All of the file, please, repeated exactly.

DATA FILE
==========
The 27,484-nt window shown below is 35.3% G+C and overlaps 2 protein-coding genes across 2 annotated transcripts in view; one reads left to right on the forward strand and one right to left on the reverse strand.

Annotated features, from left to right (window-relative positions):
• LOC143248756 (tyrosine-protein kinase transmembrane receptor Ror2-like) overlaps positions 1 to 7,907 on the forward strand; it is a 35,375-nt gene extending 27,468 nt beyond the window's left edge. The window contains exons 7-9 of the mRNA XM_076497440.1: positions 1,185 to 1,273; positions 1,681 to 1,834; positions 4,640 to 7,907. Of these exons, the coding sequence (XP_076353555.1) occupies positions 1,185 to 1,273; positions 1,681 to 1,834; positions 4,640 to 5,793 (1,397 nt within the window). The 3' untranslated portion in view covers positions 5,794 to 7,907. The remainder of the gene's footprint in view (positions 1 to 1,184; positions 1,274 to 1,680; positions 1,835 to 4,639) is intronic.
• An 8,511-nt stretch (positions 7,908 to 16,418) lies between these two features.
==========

The 27,484-nt window shown below is 35.3% G+C and overlaps 2 protein-coding genes across 2 annotated transcripts in view; one reads left to right on the forward strand and one right to left on the reverse strand.

Annotated features, from left to right (window-relative positions):
• LOC143248756 (tyrosine-protein kinase transmembrane receptor Ror2-like) overlaps positions 1 to 7,907 on the forward strand; it is a 35,375-nt gene extending 27,468 nt beyond the window's left edge. The window contains exons 7-9 of the mRNA XM_076497440.1: positions 1,185 to 1,273; positions 1,681 to 1,834; positions 4,640 to 7,907. Of these exons, the coding sequence (XP_076353555.1) occupies positions 1,185 to 1,273; positions 1,681 to 1,834; positions 4,640 to 5,793 (1,397 nt within the window). The 3' untranslated portion in view covers positions 5,794 to 7,907. The remainder of the gene's footprint in view (positions 1 to 1,184; positions 1,274 to 1,680; positions 1,835 to 4,639) is intronic.
• An 8,511-nt stretch (positions 7,908 to 16,418) lies between these two features.